Death happens to us all, but now someone’s actually going to care when it happens to you. Okay, maybe more than one person. But at least one of them will be the kid that lady you (hopefully) like is gestating. To make sure that she, and the bun in her oven, both get something out of your handsome corpse, you’ll be needing a will.
Before you get all freaked out about your mortality and decide preparing for it isn’t worth the hassle, know that it sounds more complicated that it is. In fact, there are just 2 basic steps to building your kid’s financial backup plan:
- Buy term life insurance
- Write a will that names an executor, explains who gets what, and assigns custody to someone for the kid
Complete these steps and you’re free to play in traffic. Or get that motorcycle license you’ve been dreaming of. Same diff.
Put A Dollar Amount On Yourself
First, let’s talk term life insurance. Basically, it’s permanent life insurance’s cheaper cousin. (See? Saved you money!) Why is it cheaper? Because it covers you for a set number of years and does not gain monetary value over time. Should you die within the term, it will simply pay out as determined when you purchased the plan. Follow these steps to find out how much you need, and how much you’ll pay:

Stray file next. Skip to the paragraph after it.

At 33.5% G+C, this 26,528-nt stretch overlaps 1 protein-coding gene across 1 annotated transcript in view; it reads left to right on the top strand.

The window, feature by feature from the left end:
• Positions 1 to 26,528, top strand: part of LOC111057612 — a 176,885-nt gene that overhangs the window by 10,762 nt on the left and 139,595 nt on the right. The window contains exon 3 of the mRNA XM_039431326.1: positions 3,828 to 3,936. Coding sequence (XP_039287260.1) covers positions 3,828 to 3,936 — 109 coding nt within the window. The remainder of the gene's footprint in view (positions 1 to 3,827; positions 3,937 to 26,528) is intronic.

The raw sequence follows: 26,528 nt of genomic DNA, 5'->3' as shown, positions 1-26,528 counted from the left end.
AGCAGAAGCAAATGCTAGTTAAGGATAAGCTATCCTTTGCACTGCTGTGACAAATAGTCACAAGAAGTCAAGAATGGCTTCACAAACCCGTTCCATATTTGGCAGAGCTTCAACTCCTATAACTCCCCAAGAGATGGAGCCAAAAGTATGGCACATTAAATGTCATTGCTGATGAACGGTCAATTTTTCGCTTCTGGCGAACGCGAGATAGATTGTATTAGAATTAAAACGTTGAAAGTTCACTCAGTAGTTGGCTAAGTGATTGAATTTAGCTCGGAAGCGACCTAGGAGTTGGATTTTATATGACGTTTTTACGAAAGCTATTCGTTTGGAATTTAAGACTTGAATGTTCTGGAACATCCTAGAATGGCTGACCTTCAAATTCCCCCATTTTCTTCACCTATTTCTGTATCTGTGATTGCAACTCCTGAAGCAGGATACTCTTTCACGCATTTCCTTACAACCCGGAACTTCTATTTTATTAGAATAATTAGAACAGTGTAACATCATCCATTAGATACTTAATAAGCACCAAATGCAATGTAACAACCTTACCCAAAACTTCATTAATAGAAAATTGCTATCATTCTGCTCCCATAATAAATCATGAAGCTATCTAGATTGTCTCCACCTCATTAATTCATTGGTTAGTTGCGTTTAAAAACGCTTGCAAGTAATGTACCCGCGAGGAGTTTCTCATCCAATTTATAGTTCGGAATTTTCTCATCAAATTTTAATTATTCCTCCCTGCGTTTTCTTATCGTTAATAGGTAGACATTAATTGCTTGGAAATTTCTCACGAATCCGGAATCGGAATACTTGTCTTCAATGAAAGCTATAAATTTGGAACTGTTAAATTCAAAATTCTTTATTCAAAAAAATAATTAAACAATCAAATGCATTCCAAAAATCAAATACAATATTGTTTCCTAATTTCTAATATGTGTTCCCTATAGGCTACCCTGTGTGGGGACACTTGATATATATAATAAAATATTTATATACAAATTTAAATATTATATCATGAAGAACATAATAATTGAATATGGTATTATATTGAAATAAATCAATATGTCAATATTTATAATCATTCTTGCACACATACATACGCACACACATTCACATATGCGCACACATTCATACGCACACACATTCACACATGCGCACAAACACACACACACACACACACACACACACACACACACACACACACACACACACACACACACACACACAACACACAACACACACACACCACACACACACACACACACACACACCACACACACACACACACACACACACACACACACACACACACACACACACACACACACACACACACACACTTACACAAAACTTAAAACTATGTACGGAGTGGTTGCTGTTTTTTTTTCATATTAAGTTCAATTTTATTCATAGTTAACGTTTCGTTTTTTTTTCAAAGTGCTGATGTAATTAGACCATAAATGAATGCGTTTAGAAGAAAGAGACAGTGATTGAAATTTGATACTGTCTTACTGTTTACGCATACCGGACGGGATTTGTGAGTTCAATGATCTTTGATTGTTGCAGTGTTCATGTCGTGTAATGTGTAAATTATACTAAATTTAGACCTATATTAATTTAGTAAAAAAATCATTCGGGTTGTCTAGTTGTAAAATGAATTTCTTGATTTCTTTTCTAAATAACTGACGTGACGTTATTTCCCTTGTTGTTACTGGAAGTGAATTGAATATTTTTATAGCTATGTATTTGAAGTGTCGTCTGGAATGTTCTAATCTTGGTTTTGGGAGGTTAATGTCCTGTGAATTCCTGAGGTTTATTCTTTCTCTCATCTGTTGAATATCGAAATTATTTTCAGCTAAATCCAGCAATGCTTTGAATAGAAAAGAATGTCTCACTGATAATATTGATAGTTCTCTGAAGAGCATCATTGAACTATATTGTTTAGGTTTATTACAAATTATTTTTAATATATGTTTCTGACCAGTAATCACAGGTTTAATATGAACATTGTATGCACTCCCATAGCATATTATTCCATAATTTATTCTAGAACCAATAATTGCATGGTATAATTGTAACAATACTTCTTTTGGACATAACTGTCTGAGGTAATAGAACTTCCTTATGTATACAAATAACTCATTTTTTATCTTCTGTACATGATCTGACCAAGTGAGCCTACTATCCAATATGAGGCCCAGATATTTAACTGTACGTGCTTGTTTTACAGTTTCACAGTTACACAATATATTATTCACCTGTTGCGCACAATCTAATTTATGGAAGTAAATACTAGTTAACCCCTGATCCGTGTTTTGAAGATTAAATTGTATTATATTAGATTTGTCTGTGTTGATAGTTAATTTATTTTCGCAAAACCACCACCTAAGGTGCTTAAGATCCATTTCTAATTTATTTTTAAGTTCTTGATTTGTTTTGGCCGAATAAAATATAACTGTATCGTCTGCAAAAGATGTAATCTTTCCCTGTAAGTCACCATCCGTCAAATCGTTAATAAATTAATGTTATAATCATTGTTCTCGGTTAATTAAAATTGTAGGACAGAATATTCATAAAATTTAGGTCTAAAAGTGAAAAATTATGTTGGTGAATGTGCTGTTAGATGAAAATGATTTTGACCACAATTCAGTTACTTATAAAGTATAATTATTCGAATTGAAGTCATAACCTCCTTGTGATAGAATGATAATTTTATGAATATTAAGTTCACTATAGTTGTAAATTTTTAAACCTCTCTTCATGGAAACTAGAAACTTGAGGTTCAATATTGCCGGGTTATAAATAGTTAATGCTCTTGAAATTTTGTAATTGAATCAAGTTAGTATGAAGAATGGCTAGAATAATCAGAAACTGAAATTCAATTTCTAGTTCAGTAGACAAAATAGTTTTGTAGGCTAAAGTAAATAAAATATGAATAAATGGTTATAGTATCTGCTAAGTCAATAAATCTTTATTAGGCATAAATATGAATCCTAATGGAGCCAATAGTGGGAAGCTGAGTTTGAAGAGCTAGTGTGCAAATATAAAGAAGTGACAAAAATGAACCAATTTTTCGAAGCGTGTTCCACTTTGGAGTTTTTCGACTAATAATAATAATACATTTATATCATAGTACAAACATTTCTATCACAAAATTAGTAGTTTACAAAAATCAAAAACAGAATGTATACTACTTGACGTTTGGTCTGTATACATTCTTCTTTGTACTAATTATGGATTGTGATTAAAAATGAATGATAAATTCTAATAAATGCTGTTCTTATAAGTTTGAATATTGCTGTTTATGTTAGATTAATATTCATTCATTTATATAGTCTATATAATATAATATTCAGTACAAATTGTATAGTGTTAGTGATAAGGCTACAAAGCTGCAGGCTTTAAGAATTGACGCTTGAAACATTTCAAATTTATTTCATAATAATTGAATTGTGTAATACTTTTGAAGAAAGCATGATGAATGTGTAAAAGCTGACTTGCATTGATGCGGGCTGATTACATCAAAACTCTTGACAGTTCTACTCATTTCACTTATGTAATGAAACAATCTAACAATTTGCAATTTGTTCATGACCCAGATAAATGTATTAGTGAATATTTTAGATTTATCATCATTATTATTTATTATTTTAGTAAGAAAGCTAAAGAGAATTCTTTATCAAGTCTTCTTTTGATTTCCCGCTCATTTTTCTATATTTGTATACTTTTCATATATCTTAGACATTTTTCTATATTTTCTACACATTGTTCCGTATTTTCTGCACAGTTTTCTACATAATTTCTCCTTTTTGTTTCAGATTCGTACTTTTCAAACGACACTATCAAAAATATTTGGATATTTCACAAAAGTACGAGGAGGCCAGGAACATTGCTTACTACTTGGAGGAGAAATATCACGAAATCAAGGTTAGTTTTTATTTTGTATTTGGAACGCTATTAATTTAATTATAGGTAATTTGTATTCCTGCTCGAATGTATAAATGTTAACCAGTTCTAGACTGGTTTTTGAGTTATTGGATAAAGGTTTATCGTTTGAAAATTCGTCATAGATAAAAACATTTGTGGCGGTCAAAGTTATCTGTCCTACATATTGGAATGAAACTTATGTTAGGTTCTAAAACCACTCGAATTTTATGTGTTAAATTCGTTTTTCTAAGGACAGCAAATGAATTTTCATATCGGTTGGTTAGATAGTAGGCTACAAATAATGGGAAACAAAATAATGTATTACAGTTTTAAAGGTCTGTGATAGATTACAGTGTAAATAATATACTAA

- Multiply the number of people in your household by five
- Multiply the number from step one by your annual salary
- Now subtract your net worth (CNN Money has a handy calculator). The total is the amount of coverage your need.
- Determine the term (or the amount of years you’d like to be covered)
- Get quotes from agents or shop online
And make sure you check the insurance providers financial strength ratings from S&P, Moody’s, Fitch or A.M. Best. You can find all the links here. Bam, good to go for the next 20 years or so. (If you still have questions, this guide is exhaustive and exhausting.) How great is that? It’s nearly time to strap on that wingsuit and head to the Alps!
If You Will It …
As mentioned, wills are simple: name the person in charge (the executor), determine which of your things (including the money) goes to which of the people, and dictate who gets custody of your kids (their mother is a good option). However, you might want to consider a trust instead.
Trusts are a little more complex, as they give you more options. You name a trustee instead of an executor, who has power to do stuff before you actually die (and you can be your own trustee). Trusts only cover assets you place within them, so they require some financial management while you’re alive. They also allow you to control the timing of your asset dispersal more thoroughly, so your kid can’t blow all your money on Pokemon before they get to college. Wills, not so much.
Then again, trusts don’t allow you to name guardians for your kid, so you need a will either way.
It does sound like an intimidating process. But it’s really not. Luckily, as with all things, the internet has made the whole thing easier than ever before. You can go to places online like Everplans, and Principled Heart. Get started. It’s all just a click away.
Now go tell your wife and kid how much you love them, and finally start pursuing your dream of holding the world record in dynamite juggling.
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